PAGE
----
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Liquid biopsy in the clinical management of hepatocellular carcinoma
  1. Johann von Felden1,
  2. Teresa Garcia-Lezana2,
  3. Kornelius Schulze1,
  4. Bojan Losic3,
  5. Augusto Villanueva2,4
  1. 1Department of Internal Medicine, Universitätsklinikum Hamburg-Eppendorf, Hamburg, Germany
  2. 2Liver Cancer Program, Division of Liver Diseases, Department of Medicine, Icahn School of Medicine at Mount Sinai, Tisch Cancer Institute, New York, New York, USA
  3. 3Department of Genetics and Genomic Sciences, Icahn School of Medicine at Mount Sinai, New York, New York, USA
  4. 4Division of Hematology and Medical Oncology, Department of Medicine, Icahn School of Medicine at Mount Sinai, New York, New York, United States
  1. Correspondence to Dr Johann von Felden, Department of Internal Medicine, Universitätsklinikum Hamburg-Eppendorf, Hamburg, Germany; j.von-felden{at}uke.de; Dr Augusto Villanueva, Liver Cancer Program, Division of Liver Diseases, Department of Medicine, Icahn School of Medicine at Mount Sinai, Tisch Cancer Institute, New York, New York, United States; augusto.villanueva{at}mssm.edu

Abstract

With increasing knowledge on molecular tumour information, precision oncology has revolutionised the medical field over the past years. Liquid biopsy entails the analysis of circulating tumour components, such as circulating tumour DNA, tumour cells or tumour-derived extracellular vesicles, and has thus come as a handy tool for personalised medicine in many cancer entities. Clinical applications under investigation include early cancer detection, prediction of treatment response and molecular monitoring of the disease, for example, to comprehend resistance patterns and clonal tumour evolution. In fact, several tests for blood-based mutation profiling are already commercially available and have entered the clinical field.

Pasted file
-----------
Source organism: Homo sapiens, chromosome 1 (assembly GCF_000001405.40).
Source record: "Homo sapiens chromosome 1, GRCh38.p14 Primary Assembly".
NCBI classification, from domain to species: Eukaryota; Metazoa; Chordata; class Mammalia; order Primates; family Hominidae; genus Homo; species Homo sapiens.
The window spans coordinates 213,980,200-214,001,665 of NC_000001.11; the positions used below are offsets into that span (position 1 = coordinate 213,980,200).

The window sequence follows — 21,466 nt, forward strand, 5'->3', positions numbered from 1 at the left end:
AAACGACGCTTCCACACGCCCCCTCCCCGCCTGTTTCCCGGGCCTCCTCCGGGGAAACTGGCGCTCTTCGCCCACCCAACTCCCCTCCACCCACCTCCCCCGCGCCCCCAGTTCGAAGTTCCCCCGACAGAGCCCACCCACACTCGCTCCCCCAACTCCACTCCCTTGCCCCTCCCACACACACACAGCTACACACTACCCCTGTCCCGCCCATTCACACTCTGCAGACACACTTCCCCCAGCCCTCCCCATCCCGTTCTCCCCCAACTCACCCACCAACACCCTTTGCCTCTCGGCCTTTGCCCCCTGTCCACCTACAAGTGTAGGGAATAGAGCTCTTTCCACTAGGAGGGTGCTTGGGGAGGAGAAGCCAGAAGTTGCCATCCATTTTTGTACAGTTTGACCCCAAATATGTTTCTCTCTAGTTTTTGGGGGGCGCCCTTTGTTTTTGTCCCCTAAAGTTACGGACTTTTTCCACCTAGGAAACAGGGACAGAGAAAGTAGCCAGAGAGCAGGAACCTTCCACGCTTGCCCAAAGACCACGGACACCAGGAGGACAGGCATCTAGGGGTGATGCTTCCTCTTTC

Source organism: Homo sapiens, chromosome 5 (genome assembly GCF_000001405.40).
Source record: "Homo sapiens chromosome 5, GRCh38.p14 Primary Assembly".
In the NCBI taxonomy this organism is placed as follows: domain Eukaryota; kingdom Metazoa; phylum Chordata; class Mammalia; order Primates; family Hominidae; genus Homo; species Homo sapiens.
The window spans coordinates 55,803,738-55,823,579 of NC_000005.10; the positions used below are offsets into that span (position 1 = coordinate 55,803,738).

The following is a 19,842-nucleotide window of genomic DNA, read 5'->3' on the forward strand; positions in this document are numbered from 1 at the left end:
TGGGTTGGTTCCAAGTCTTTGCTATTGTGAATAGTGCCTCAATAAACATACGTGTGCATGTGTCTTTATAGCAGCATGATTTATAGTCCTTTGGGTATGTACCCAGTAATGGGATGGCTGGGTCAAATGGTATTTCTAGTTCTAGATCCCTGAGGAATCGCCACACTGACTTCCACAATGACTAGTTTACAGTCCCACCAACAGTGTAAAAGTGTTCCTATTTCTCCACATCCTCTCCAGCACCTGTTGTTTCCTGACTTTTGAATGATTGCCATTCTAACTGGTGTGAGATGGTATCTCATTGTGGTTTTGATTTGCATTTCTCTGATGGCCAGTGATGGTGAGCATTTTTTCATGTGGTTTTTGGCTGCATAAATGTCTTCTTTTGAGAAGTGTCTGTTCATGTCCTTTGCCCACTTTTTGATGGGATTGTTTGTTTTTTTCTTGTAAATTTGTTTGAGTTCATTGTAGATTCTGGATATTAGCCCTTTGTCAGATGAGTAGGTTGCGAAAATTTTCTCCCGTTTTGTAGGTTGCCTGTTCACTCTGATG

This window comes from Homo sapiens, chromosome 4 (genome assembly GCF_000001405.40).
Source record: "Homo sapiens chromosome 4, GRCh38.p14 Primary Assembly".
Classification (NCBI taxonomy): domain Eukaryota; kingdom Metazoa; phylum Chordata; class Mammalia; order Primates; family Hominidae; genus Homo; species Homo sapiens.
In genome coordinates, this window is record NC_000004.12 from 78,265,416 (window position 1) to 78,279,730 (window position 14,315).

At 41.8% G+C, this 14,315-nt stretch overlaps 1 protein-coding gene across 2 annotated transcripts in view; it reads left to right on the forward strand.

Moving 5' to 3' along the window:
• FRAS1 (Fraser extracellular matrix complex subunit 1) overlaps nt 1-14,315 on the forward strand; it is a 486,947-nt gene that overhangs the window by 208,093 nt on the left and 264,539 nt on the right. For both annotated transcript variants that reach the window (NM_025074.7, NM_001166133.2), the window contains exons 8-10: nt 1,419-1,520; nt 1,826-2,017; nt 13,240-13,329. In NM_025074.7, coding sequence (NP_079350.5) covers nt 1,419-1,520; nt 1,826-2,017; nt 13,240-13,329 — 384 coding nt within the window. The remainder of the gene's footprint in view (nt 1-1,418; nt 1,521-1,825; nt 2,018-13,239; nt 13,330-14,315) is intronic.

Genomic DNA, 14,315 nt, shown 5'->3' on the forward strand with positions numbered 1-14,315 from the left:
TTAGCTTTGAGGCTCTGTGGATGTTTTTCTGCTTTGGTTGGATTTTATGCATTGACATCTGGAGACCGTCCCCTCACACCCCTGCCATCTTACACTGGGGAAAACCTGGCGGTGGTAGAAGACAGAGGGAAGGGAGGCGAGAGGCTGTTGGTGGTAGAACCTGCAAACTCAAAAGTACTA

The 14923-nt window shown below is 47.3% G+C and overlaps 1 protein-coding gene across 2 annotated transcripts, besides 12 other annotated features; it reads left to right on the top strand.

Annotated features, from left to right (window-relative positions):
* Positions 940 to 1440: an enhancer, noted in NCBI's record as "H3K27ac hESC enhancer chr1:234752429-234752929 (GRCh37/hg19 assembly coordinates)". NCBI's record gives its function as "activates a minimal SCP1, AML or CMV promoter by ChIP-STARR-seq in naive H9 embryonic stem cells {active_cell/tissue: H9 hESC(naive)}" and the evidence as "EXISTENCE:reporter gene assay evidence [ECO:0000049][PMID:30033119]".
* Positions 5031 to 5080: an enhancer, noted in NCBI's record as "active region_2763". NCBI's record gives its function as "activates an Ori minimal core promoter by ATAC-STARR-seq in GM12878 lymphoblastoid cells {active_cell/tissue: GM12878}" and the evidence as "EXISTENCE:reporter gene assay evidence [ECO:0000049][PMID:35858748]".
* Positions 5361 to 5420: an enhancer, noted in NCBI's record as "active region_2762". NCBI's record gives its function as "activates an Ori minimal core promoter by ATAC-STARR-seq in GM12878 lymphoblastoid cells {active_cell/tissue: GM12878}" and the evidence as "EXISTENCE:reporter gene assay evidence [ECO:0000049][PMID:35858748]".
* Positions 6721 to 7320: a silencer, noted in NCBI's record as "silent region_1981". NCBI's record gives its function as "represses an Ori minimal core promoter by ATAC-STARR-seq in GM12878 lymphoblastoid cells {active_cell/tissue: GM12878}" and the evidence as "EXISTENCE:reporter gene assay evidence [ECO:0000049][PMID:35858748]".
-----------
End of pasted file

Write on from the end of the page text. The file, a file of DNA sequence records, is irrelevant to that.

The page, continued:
In the context of hepatocellular carcinoma, where access to tissue specimens remains mostly limited to patients with early stage tumours, liquid biopsy approaches might be particularly helpful. A variety of translational liquid biopsy studies have been carried out to address clinical needs, such as early hepatocellular carcinoma detection and prediction of treatment response. To this regard, methylation profiling of circulating tumour DNA has evolved as a promising surveillance tool for early hepatocellular carcinoma detection in populations at risk, which might soon transform the way surveillance programmes are implemented. This review summarises recent developments in the liquid biopsy oncological space and, in more detail, the potential implications in the clinical management of hepatocellular carcinoma. It further outlines technical peculiarities across liquid biopsy technologies, which might be helpful for interpretation by non-experts.

  • hepatobiliary cancer
  • surveillance
  • tumour markers
  • hepatocellular carcinoma
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Footnotes

  • Twitter @JohannvonFelden, @teresaglezana, @augustoNYC

  • JvF and AV contributed equally.

  • Contributors JvF and AV outlined the manuscript. JvF, TG-L, KS, BL and AV performed review of the literature and writing of the article. All authors approved the final version of the article.

  • Funding The authors have not declared a specific grant for this research from any funding agency in the public, commercial or not-for-profit sectors.

  • Competing interests AV has received consulting fees from Guidepoint and Fujifilm; advisory board fees from Exact Sciences, Nucleix and NGM Pharmaceuticals and research support from Eisai Pharmaceuticals. The remaining authors have nothing to declare in respect to this manuscript.

  • Patient and public involvement Patients and/or the public were not involved in the design, or conduct, or reporting, or dissemination plans of this research.

  • Patient consent for publication Not required.

  • Provenance and peer review Commissioned; externally peer reviewed.

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